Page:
Yet, we are accustomed to congregational prayer during which everyone must be on the same page, both figuratively and literally. We also pray using a liturgy fixed by the anshei k’nesses hagedolah-the men of the great assembly; with later accretions canonized by tradition. And so on a practical level for us there is only one way to pray.  Gradations in the quality of our prayer vary according to levels of ones understanding of the liturgy and ones sincerity and depth of kavvanah-directing his heart and attention towards G-d. To us, the notion that varying circumstances require a different substance or even style of prayer seems utterly foreign.

In Parshas VaEra the Izhbitzer school teaches that the style and substance of prayer must react and respond to the particular needs being addressed and to the root causes of the distress that one is praying to resolve. Just as no two crises are exactly alike so too no two prayers can be clones of one another.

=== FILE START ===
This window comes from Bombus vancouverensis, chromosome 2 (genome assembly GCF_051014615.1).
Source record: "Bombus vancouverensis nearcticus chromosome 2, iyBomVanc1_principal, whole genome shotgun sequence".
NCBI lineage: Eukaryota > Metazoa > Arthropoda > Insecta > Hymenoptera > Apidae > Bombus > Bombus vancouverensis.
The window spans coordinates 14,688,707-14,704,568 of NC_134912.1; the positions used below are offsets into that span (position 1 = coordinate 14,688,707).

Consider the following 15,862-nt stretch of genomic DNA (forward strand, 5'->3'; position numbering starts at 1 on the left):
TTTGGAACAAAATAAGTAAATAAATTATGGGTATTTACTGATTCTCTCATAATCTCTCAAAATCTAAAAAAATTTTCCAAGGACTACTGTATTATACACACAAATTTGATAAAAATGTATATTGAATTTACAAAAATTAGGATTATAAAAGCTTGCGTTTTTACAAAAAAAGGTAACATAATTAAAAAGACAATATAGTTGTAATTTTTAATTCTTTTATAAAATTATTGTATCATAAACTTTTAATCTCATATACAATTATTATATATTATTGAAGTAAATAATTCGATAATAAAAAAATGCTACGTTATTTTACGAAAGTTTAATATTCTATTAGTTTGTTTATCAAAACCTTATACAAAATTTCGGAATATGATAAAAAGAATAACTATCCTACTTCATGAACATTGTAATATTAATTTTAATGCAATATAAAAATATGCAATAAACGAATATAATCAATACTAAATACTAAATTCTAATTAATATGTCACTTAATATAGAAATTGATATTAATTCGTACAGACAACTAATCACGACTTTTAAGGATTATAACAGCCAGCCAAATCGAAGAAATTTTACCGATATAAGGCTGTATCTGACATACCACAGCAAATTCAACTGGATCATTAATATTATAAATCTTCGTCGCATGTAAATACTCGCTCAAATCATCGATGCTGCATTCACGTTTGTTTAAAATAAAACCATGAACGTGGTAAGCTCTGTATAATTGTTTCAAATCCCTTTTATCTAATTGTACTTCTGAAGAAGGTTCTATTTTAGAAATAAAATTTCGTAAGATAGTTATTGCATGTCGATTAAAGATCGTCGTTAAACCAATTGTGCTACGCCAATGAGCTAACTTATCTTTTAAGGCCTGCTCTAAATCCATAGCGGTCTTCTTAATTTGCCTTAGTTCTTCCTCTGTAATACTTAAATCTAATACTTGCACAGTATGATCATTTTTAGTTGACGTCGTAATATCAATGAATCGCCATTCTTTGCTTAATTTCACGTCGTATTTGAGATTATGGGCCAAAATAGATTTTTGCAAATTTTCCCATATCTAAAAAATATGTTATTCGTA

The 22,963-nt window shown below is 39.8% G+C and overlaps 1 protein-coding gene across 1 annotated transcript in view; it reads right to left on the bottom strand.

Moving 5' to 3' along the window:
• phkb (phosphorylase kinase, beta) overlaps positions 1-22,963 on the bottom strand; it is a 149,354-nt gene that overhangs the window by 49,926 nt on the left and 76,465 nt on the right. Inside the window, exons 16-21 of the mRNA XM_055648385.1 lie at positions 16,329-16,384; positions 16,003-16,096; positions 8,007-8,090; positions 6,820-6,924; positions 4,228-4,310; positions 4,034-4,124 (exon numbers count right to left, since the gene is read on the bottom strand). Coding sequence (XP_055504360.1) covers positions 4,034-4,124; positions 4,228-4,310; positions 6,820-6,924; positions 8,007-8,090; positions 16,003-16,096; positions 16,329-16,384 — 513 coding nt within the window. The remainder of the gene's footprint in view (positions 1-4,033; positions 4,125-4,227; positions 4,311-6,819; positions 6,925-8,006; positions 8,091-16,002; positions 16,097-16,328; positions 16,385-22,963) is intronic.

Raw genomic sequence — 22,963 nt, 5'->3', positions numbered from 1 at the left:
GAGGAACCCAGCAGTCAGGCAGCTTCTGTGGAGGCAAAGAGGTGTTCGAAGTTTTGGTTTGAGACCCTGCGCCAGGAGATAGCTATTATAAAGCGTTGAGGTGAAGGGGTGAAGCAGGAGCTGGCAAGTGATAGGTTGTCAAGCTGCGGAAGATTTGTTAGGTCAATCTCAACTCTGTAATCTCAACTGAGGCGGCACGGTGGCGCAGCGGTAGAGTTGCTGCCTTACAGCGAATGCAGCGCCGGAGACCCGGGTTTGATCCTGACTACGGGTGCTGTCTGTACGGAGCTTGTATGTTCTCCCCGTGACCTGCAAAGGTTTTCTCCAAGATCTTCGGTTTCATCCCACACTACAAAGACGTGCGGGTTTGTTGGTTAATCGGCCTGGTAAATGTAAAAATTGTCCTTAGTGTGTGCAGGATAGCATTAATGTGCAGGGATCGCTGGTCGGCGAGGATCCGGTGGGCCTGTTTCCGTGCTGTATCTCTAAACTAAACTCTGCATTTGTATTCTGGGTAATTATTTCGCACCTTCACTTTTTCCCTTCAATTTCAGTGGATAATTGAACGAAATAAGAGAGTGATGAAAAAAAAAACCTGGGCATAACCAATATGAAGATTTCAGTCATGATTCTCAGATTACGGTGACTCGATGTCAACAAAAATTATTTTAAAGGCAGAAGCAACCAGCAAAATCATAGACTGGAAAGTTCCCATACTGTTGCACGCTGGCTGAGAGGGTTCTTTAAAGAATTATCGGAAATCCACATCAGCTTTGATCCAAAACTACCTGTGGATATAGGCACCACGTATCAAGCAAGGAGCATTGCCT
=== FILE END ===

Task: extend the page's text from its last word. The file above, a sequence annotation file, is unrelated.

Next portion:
In each of the makkos-plagues; of frogs, mixed wild-beasts and hail we find the Pharaoh of Egypt beseeching Moshe to pray for the cessation of the makkah.  The Pharaoh is consistent. Every time he requests Divine intercession of Moshe he employs a conjugation of the word עתירה atirah-pleading. Yet only in requesting the end of the makkah of the arov– mixed wild-beasts; does Moshe actually plead with HaShem. In order to get the frogs back into the Nile Moshe employs tzeakah-shouting or screaming;  and to stop the makkah of barad-hail composed of fire and ice; Moshe prays with perishas kapayim-spreading his palms outwards and upwards.  The second Izhbitzer Rebbe, the Bais Yaakov, offers insight into the three crises and why the three different prayers were appropriate for each one.